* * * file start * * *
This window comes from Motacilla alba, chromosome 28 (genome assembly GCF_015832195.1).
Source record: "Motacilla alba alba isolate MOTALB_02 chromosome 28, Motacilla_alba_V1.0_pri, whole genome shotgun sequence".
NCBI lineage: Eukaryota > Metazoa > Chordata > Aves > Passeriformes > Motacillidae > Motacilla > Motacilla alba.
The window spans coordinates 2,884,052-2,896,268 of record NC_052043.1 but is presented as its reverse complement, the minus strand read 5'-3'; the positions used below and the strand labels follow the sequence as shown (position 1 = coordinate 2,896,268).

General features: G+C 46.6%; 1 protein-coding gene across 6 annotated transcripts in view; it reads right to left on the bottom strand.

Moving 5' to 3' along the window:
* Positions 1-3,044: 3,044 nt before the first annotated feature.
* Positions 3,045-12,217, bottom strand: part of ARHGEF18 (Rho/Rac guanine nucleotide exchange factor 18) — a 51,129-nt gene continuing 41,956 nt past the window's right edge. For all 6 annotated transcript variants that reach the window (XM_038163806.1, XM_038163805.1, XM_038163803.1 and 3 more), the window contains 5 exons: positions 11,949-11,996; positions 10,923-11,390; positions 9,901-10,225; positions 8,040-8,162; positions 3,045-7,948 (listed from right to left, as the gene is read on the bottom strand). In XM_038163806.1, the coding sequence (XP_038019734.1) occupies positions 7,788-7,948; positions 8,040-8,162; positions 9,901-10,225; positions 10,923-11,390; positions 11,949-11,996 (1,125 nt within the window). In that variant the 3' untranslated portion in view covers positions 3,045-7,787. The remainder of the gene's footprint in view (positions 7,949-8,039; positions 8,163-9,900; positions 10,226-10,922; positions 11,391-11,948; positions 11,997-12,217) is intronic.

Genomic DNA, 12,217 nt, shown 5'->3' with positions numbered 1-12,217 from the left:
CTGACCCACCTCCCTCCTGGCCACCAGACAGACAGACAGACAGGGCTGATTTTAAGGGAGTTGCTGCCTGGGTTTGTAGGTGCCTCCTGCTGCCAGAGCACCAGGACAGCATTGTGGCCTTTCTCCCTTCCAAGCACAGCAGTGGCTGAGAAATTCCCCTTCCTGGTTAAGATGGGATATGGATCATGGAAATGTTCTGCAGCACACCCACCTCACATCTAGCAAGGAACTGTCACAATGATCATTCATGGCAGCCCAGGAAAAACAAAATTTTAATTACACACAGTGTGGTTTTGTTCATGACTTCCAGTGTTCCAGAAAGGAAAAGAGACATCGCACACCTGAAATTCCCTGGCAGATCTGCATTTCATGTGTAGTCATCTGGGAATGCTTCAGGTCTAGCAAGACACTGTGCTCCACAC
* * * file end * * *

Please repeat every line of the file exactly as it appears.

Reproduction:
This window comes from Motacilla alba, chromosome 28 (genome assembly GCF_015832195.1).
Source record: "Motacilla alba alba isolate MOTALB_02 chromosome 28, Motacilla_alba_V1.0_pri, whole genome shotgun sequence".
NCBI lineage: Eukaryota > Metazoa > Chordata > Aves > Passeriformes > Motacillidae > Motacilla > Motacilla alba.
The window spans coordinates 2,884,052-2,896,268 of record NC_052043.1 but is presented as its reverse complement, the minus strand read 5'-3'; the positions used below and the strand labels follow the sequence as shown (position 1 = coordinate 2,896,268).

General features: G+C 46.6%; 1 protein-coding gene across 6 annotated transcripts in view; it reads right to left on the bottom strand.

Moving 5' to 3' along the window:
* Positions 1-3,044: 3,044 nt before the first annotated feature.
* Positions 3,045-12,217, bottom strand: part of ARHGEF18 (Rho/Rac guanine nucleotide exchange factor 18) — a 51,129-nt gene continuing 41,956 nt past the window's right edge. For all 6 annotated transcript variants that reach the window (XM_038163806.1, XM_038163805.1, XM_038163803.1 and 3 more), the window contains 5 exons: positions 11,949-11,996; positions 10,923-11,390; positions 9,901-10,225; positions 8,040-8,162; positions 3,045-7,948 (listed from right to left, as the gene is read on the bottom strand). In XM_038163806.1, the coding sequence (XP_038019734.1) occupies positions 7,788-7,948; positions 8,040-8,162; positions 9,901-10,225; positions 10,923-11,390; positions 11,949-11,996 (1,125 nt within the window). In that variant the 3' untranslated portion in view covers positions 3,045-7,787. The remainder of the gene's footprint in view (positions 7,949-8,039; positions 8,163-9,900; positions 10,226-10,922; positions 11,391-11,948; positions 11,997-12,217) is intronic.

Genomic DNA, 12,217 nt, shown 5'->3' with positions numbered 1-12,217 from the left:
CTGACCCACCTCCCTCCTGGCCACCAGACAGACAGACAGACAGGGCTGATTTTAAGGGAGTTGCTGCCTGGGTTTGTAGGTGCCTCCTGCTGCCAGAGCACCAGGACAGCATTGTGGCCTTTCTCCCTTCCAAGCACAGCAGTGGCTGAGAAATTCCCCTTCCTGGTTAAGATGGGATATGGATCATGGAAATGTTCTGCAGCACACCCACCTCACATCTAGCAAGGAACTGTCACAATGATCATTCATGGCAGCCCAGGAAAAACAAAATTTTAATTACACACAGTGTGGTTTTGTTCATGACTTCCAGTGTTCCAGAAAGGAAAAGAGACATCGCACACCTGAAATTCCCTGGCAGATCTGCATTTCATGTGTAGTCATCTGGGAATGCTTCAGGTCTAGCAAGACACTGTGCTCCACAC